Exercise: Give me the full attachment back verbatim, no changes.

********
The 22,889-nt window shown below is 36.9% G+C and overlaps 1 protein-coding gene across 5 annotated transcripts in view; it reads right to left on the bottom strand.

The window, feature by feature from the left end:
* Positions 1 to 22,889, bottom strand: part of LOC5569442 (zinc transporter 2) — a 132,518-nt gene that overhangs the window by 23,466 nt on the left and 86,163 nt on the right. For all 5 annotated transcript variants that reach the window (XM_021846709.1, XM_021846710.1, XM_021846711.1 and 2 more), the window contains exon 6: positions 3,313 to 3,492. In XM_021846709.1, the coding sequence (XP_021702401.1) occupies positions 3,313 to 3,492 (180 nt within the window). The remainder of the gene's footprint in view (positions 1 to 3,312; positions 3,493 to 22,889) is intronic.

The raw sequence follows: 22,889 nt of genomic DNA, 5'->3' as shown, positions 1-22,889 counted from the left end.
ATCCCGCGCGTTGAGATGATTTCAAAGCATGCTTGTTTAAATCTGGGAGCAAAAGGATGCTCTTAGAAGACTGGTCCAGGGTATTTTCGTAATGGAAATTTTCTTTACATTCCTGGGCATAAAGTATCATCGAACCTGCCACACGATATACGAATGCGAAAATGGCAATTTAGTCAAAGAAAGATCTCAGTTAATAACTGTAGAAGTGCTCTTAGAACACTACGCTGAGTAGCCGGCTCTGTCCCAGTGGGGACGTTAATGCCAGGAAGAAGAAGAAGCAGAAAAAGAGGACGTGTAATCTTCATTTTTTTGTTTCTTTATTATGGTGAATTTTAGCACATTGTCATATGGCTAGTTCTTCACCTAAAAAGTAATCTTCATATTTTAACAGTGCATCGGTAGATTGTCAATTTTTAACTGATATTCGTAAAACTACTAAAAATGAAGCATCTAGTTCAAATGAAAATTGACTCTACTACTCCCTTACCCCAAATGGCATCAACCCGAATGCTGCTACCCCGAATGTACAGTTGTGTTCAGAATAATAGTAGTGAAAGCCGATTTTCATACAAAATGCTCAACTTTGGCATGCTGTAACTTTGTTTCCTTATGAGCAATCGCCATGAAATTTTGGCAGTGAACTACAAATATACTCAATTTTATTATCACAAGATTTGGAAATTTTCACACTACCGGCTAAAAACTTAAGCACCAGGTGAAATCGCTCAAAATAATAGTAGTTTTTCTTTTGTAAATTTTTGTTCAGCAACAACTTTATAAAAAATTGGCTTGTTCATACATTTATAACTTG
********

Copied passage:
The 22,889-nt window shown below is 36.9% G+C and overlaps 1 protein-coding gene across 5 annotated transcripts in view; it reads right to left on the bottom strand.

The window, feature by feature from the left end:
* Positions 1 to 22,889, bottom strand: part of LOC5569442 (zinc transporter 2) — a 132,518-nt gene that overhangs the window by 23,466 nt on the left and 86,163 nt on the right. For all 5 annotated transcript variants that reach the window (XM_021846709.1, XM_021846710.1, XM_021846711.1 and 2 more), the window contains exon 6: positions 3,313 to 3,492. In XM_021846709.1, the coding sequence (XP_021702401.1) occupies positions 3,313 to 3,492 (180 nt within the window). The remainder of the gene's footprint in view (positions 1 to 3,312; positions 3,493 to 22,889) is intronic.

The raw sequence follows: 22,889 nt of genomic DNA, 5'->3' as shown, positions 1-22,889 counted from the left end.
ATCCCGCGCGTTGAGATGATTTCAAAGCATGCTTGTTTAAATCTGGGAGCAAAAGGATGCTCTTAGAAGACTGGTCCAGGGTATTTTCGTAATGGAAATTTTCTTTACATTCCTGGGCATAAAGTATCATCGAACCTGCCACACGATATACGAATGCGAAAATGGCAATTTAGTCAAAGAAAGATCTCAGTTAATAACTGTAGAAGTGCTCTTAGAACACTACGCTGAGTAGCCGGCTCTGTCCCAGTGGGGACGTTAATGCCAGGAAGAAGAAGAAGCAGAAAAAGAGGACGTGTAATCTTCATTTTTTTGTTTCTTTATTATGGTGAATTTTAGCACATTGTCATATGGCTAGTTCTTCACCTAAAAAGTAATCTTCATATTTTAACAGTGCATCGGTAGATTGTCAATTTTTAACTGATATTCGTAAAACTACTAAAAATGAAGCATCTAGTTCAAATGAAAATTGACTCTACTACTCCCTTACCCCAAATGGCATCAACCCGAATGCTGCTACCCCGAATGTACAGTTGTGTTCAGAATAATAGTAGTGAAAGCCGATTTTCATACAAAATGCTCAACTTTGGCATGCTGTAACTTTGTTTCCTTATGAGCAATCGCCATGAAATTTTGGCAGTGAACTACAAATATACTCAATTTTATTATCACAAGATTTGGAAATTTTCACACTACCGGCTAAAAACTTAAGCACCAGGTGAAATCGCTCAAAATAATAGTAGTTTTTCTTTTGTAAATTTTTGTTCAGCAACAACTTTATAAAAAATTGGCTTGTTCATACATTTATAACTTG